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Dying trees at courthouse being removed for safety

Passersby near the Lawrence County Courthouse have been treated to a new sight in recent days.

Monday, September 10, 2001

Passersby near the Lawrence County Courthouse have been treated to a new sight in recent days.

Workers with Fradd’s Tree Service have been climbing, cutting, chopping and removing dead or dying trees from the courthouse lawn – changing the look of the courthouse area for the first time in many years.

The work came about after a large tree limb from a sycamore fell recently near people on the ground, and it was discovered that tree and others were rotting or dying, said county commission administrator Kathleen Fraley.

The two large ones in front of the courthouse were overhanging Fourth Street and were dying, so the county decided the expense was worth the safety, she said.

Not only did they endanger the public, but it would be an extreme cost if a falling tree took out a courthouse wall and the county had to replace it, commissioners said.

An investigation found more rotten branches in trees and weak trees that had to be dealt with, so the tree company came in last week to do the job, Mrs. Fraley said.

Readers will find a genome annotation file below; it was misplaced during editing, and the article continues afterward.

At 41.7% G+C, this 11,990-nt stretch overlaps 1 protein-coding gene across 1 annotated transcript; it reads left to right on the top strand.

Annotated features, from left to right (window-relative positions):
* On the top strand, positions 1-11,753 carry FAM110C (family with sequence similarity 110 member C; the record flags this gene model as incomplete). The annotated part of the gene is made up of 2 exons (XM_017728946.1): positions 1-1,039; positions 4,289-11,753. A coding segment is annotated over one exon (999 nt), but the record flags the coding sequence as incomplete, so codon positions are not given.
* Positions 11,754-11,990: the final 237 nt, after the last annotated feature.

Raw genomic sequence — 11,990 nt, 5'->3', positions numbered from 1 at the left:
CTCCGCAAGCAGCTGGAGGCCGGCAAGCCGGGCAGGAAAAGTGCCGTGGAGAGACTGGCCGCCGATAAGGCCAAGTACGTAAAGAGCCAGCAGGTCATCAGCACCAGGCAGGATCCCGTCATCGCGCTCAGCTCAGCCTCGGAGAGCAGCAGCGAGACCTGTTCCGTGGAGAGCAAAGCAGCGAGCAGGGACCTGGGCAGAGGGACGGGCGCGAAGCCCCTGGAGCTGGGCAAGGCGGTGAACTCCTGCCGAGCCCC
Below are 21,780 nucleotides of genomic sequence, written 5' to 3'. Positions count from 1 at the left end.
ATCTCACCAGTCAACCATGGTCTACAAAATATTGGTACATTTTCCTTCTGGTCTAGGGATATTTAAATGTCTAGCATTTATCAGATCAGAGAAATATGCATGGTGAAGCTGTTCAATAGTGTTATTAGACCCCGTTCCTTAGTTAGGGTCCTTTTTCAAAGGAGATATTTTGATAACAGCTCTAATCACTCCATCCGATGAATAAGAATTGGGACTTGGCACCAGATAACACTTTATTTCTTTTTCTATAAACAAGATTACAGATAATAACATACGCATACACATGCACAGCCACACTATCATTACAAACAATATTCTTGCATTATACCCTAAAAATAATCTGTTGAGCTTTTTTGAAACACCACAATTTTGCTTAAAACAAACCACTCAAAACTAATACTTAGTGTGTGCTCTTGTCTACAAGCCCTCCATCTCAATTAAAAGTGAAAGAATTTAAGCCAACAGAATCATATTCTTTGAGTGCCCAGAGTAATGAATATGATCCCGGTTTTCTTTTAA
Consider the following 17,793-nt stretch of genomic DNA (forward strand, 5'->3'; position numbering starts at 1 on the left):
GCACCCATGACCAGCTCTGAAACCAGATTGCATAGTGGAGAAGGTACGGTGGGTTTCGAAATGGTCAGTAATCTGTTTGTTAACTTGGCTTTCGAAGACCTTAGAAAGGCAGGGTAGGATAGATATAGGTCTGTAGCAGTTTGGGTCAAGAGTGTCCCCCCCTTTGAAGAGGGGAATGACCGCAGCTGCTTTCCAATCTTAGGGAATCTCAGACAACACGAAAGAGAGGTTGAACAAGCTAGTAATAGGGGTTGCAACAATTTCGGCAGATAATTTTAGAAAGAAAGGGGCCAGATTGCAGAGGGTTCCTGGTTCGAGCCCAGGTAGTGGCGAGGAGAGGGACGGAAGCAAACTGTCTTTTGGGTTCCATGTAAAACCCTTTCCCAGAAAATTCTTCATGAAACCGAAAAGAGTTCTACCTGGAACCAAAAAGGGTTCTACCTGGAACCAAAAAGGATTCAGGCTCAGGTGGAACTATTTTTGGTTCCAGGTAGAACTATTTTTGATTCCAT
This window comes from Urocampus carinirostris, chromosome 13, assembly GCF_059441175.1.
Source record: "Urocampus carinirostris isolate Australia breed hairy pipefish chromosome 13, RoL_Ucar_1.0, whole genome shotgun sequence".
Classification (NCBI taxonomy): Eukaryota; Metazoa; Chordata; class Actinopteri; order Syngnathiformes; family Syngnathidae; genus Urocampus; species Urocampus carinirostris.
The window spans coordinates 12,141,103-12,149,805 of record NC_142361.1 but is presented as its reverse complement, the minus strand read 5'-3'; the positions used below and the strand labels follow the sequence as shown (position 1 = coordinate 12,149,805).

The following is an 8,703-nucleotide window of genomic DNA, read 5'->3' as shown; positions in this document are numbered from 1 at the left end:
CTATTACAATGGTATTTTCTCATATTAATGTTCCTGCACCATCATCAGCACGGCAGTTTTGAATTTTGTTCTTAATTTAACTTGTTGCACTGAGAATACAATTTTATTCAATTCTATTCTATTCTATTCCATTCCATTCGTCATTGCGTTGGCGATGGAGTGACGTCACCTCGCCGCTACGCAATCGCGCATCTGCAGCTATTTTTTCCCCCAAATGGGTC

Six sycamores came down and other trees were trimmed.

"We think some of these trees could be as old as the courthouse," she said, then added that the county wants to replace them, to retain the lawn’s look.

The courthouse lawn currently contains maples, pin oaks and other trees. The removed trees could be replaced with nearly mature trees that produce a mix of nice fall colors, Mrs. Fraley said.

The price tag of replacing trees with others older than just saplings will be a little high, as much as $1,000 per tree, but would be worth it to have the bigger trees in place by fall to restore the landscape as closely as possible, she said.

The county also hopes organizations might make donations to replacing the trees, to offset expenses, commissioners said.